any() and all() on empty list?

Ron Adam rrr at ronadam.com
Wed Mar 29 12:10:41 CEST 2006


Paul Rubin wrote:
> Ron Adam <rrr at ronadam.com> writes:
>> In this view and empty set can be True for all().  Is it posible
>> 'all([])'  is undefined?  Here, none() and all() return contradicting
>> values.  So maybe the correct version may be...
> 
> I don't see any contradiction.  all([]) and none([]) are both true.

Contradicting wasn't the correct term to use I suppose. And in any case 
it's not really the point at hand. See below.


> Anyway, this has all been discussed before in a slightly different context:

I'm sure it has.  And I don't mean to disagree with the pure 
mathematical or logical meanings.

I'm thinking more in terms of weather or not they are defined correctly 
for their desired usage.  If they are meant to be used as pure logic 
functions in math formulas then of course they should follow the 
mathematical definitions.  But if they are meant to be used as flow 
control tests, then they should follow pythons flow control semantics 
and do what give the best results when used as flow control tests in 
most situations.

Currently:

     not not []      -> False  -> has None
     not not [...]   -> True   -> has Some


So using the same semantics... (With no conditional statements)

# has any True
def any(S):
    result = not not []
    for x in S:
       result = result or x
    return not not result

# has all True
def all(S):
    result = not not S
    for x in S:
       result = result and x
    return not not result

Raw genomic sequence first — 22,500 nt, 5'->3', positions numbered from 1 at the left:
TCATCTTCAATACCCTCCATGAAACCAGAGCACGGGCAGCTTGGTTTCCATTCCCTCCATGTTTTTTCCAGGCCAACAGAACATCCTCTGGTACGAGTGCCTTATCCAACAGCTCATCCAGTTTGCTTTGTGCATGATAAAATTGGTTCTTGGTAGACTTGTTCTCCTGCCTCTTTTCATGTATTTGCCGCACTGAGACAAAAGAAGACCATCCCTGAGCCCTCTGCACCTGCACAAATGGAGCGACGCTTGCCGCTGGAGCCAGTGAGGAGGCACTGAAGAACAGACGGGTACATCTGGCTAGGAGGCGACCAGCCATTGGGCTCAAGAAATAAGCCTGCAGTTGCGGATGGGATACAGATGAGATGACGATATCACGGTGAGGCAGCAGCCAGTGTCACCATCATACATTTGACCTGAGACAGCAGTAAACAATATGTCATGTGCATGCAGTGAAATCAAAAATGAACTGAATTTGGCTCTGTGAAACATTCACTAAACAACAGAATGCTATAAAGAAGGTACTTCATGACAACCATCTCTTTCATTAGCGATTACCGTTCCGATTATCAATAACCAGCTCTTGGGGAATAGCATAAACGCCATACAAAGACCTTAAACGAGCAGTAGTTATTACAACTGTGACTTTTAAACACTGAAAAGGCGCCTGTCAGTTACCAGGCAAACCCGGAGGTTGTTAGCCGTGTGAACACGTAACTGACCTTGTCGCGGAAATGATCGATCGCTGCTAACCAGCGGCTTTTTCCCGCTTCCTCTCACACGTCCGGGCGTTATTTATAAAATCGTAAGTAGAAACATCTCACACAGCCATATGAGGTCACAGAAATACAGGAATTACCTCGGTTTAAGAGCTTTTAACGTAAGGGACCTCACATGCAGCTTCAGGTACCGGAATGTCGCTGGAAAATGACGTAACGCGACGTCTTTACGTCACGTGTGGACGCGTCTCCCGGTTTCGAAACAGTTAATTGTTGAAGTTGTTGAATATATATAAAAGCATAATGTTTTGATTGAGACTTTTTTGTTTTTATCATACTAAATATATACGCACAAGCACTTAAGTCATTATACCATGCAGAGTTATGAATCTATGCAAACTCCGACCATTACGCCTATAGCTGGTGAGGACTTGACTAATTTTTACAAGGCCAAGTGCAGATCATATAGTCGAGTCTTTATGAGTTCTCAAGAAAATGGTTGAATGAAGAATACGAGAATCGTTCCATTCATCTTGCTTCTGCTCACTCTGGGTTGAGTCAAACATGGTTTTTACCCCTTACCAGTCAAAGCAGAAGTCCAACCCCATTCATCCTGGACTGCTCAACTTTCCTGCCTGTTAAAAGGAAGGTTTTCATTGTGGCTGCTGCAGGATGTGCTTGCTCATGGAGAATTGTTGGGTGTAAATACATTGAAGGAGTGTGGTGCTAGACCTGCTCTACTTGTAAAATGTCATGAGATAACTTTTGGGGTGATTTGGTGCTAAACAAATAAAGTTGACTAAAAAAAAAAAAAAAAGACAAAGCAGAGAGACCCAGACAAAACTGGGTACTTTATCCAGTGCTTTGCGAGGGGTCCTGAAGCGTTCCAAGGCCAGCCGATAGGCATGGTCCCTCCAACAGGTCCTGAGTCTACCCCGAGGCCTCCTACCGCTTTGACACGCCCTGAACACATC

These are 'has any True' and 'has all True' which aren't the same as the 
math operations 'any True' and 'all True'.

But the real questions is, does it do the right thing in real code?

Wouldn't I want to skip a block if the sequence is an empty set?

     while all(S):
        ...

Would I need to prefix some or many tests with a condition or logical 
check for an empty set?

     if S and all(S): foo()

How often would these situations come up?

Could pure logic functions 'anytrue()' and 'alltrue()' live in the math 
module and 'any()' and 'all()' be flow control tests as builtins?

     (Only if there is desire and need for both of course.)

Just thinking about things.  I really just want what is best for Python 
in the long term and am not trying to be difficult.  I haven't seen 
many use cases yet and it seems to me it may make a difference.  So I'm 
going to try to find places in my own code where these will be useful in 
the meantime.

Cheers,
    Ron





















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